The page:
新年快樂

While many students celebrated when the ball drops in Times Square, some are starting the party again today

Beginning with an extravagant display of pyrotechnics over the Sydney Opera House, moving across the Pacific Ocean at 1,040 mph, and lighting off similar fiery shows in such global hotspots as Buenos Aires, Miami, New York, Barcelona, Paris and Rome, the New Year makes itself known with an unavoidable BOOM across the Western world. However, in many places around the world, the Western world’s New Year is just another day.

Although some Westerners might think their calendar is the only calendar, the calendar used in the United States is a solar calendar, which marks dates based on the position of Earth relative to the sun. Other cultures, including Muslim (Islam uses a purely lunar calendar) and Asian cultures, use a lunar or lunisolar calendar, which sets dates based on a whole number of lunar months, and so is considered somewhat less accurate than the solar calendar, according to princeton.edu.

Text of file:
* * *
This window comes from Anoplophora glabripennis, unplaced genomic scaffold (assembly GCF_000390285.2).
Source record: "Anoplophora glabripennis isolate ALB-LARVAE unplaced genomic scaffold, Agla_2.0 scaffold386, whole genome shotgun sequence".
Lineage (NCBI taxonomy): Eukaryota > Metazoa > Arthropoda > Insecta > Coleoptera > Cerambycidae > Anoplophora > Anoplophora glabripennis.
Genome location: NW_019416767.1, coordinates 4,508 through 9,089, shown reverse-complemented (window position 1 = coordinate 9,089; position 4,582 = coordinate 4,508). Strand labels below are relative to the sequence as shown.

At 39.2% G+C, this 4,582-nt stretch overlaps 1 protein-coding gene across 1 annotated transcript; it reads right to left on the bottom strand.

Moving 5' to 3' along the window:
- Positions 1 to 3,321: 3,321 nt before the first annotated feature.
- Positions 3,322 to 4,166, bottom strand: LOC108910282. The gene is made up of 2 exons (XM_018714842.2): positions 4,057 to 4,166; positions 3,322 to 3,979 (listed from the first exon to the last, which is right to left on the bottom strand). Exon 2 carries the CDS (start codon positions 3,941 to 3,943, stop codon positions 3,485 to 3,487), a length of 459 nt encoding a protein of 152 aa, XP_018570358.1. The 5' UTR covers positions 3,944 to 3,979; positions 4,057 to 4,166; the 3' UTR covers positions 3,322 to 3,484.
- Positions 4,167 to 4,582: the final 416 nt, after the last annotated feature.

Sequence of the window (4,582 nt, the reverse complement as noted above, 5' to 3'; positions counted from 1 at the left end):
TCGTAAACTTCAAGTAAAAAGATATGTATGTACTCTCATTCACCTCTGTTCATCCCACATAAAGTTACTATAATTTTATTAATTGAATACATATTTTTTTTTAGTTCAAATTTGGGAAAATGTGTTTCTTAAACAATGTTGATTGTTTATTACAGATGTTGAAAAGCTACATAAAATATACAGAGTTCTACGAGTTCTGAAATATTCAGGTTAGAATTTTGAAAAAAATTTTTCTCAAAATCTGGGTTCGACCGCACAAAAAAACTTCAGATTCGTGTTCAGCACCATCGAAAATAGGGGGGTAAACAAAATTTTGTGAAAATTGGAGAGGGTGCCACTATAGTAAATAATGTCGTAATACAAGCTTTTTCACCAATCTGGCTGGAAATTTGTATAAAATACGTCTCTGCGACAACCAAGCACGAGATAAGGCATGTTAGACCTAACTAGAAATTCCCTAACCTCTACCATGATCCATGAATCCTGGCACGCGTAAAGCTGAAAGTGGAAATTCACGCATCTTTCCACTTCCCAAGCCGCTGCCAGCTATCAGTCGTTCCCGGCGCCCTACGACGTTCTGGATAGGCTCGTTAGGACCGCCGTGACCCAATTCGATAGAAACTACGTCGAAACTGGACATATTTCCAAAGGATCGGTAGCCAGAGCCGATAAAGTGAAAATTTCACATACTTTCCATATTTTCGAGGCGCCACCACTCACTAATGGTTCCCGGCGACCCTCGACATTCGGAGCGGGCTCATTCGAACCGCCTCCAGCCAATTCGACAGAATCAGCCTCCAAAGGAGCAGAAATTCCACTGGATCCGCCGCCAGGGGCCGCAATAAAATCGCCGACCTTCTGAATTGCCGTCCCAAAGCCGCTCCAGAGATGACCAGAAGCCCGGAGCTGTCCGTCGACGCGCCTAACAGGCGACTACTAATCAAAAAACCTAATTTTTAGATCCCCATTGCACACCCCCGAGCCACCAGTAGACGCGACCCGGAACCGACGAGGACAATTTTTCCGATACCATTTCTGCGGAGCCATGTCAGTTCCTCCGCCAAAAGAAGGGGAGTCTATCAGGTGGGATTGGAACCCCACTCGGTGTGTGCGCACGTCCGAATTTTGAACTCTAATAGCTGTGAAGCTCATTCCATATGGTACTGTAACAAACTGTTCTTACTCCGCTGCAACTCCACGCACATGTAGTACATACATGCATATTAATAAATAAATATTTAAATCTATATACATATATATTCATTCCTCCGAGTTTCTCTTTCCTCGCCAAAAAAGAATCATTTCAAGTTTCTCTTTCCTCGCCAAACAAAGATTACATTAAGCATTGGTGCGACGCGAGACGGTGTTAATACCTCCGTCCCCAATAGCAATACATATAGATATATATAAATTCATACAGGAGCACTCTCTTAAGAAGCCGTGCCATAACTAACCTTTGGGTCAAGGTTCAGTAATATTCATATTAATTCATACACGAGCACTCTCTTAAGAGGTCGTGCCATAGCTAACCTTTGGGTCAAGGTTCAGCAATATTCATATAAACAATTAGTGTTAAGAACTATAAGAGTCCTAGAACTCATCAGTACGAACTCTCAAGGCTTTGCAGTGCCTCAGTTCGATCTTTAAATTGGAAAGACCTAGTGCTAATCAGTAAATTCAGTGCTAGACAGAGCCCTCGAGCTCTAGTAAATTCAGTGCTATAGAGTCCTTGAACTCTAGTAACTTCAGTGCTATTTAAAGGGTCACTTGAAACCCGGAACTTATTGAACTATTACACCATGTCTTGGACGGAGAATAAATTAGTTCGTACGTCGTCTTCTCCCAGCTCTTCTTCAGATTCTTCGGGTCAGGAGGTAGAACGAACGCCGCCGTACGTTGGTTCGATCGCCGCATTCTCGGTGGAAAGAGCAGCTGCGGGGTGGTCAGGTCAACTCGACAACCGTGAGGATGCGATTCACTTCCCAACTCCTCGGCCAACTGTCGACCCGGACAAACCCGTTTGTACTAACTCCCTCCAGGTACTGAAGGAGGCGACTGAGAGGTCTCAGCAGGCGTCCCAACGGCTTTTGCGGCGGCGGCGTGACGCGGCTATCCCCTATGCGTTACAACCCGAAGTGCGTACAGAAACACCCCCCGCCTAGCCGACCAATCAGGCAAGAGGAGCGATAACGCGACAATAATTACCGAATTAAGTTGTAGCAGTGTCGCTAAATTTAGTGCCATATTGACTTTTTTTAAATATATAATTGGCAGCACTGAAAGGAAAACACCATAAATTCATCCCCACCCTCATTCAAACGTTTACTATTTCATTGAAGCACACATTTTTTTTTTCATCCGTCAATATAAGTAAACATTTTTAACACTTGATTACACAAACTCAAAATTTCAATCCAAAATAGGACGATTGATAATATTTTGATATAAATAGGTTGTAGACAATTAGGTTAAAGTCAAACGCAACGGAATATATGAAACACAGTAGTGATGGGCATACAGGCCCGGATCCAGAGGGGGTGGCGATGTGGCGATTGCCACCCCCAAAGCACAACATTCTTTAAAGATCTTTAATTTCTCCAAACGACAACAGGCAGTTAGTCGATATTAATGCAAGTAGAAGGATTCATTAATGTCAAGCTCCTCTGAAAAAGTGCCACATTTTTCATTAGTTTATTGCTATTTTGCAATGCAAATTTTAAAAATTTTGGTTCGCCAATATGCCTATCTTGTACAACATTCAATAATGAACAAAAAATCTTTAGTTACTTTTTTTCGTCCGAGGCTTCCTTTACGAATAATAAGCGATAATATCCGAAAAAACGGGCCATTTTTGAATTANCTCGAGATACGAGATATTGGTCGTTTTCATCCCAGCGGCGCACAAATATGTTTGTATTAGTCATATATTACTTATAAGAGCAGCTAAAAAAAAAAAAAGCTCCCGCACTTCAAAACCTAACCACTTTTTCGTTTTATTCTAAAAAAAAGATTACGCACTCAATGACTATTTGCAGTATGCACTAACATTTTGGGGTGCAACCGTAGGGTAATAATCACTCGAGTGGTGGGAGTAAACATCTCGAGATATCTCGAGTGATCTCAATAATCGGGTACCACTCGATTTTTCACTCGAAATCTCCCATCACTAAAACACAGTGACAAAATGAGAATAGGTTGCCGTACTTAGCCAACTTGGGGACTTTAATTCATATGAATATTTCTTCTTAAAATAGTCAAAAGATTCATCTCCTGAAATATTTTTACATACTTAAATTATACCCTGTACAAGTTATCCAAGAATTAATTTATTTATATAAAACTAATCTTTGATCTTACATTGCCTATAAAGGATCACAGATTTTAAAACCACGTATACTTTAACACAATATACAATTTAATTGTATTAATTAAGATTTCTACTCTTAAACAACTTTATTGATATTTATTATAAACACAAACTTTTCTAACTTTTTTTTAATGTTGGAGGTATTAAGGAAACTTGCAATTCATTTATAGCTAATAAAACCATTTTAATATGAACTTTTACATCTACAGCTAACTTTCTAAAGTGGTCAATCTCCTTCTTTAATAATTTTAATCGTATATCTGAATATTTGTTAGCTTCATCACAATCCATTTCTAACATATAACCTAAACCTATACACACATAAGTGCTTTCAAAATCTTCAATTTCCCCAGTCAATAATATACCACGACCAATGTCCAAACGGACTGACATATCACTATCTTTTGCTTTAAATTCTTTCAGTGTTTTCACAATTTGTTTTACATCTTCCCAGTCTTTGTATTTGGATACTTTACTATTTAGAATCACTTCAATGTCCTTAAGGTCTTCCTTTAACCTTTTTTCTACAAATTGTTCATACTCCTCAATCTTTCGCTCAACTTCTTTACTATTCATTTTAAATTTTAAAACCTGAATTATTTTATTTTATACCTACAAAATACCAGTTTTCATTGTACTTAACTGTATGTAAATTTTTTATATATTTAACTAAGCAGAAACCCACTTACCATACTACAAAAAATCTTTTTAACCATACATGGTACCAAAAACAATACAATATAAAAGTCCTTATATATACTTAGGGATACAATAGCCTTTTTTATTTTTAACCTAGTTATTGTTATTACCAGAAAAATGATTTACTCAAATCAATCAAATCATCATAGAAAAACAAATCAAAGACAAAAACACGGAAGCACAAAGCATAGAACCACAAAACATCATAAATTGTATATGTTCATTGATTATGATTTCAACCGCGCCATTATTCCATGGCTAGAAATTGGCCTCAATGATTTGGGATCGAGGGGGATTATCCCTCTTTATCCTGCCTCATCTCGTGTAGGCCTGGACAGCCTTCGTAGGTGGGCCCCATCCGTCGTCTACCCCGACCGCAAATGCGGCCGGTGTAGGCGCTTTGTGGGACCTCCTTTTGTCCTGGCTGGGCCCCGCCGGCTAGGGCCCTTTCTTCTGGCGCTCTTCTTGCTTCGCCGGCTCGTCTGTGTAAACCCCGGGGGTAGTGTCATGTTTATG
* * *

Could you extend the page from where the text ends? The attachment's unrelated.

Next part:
For those in countries including China, Japan, Korea and Taiwan, today begins year 4712 of the lunisolar calendar. Many of these countries operate businesses according to a Western calendar, but deep-rooted cultural traditions prevail. Commonly known as the “Chinese New Year,” festivities in these countries focus heavily on food, family and gift exchanges.

“My favorite food out of all the ones I eat are the rice cakes they’re sweet and yummy,” senior Esther Yu said.

A commonly known element of the Chinese New Year to Westerners is the Chinese zodiac, an astrological system that cycles through 12 animals which are used to determine your personality traits based on the year you were born.

“It is not really accurate because they are all so vague, but they are fun to read about,” Yu said.

So if you’re looking to start your year again, or you and your family have yet to say goodbye to last year:

Happy New Year!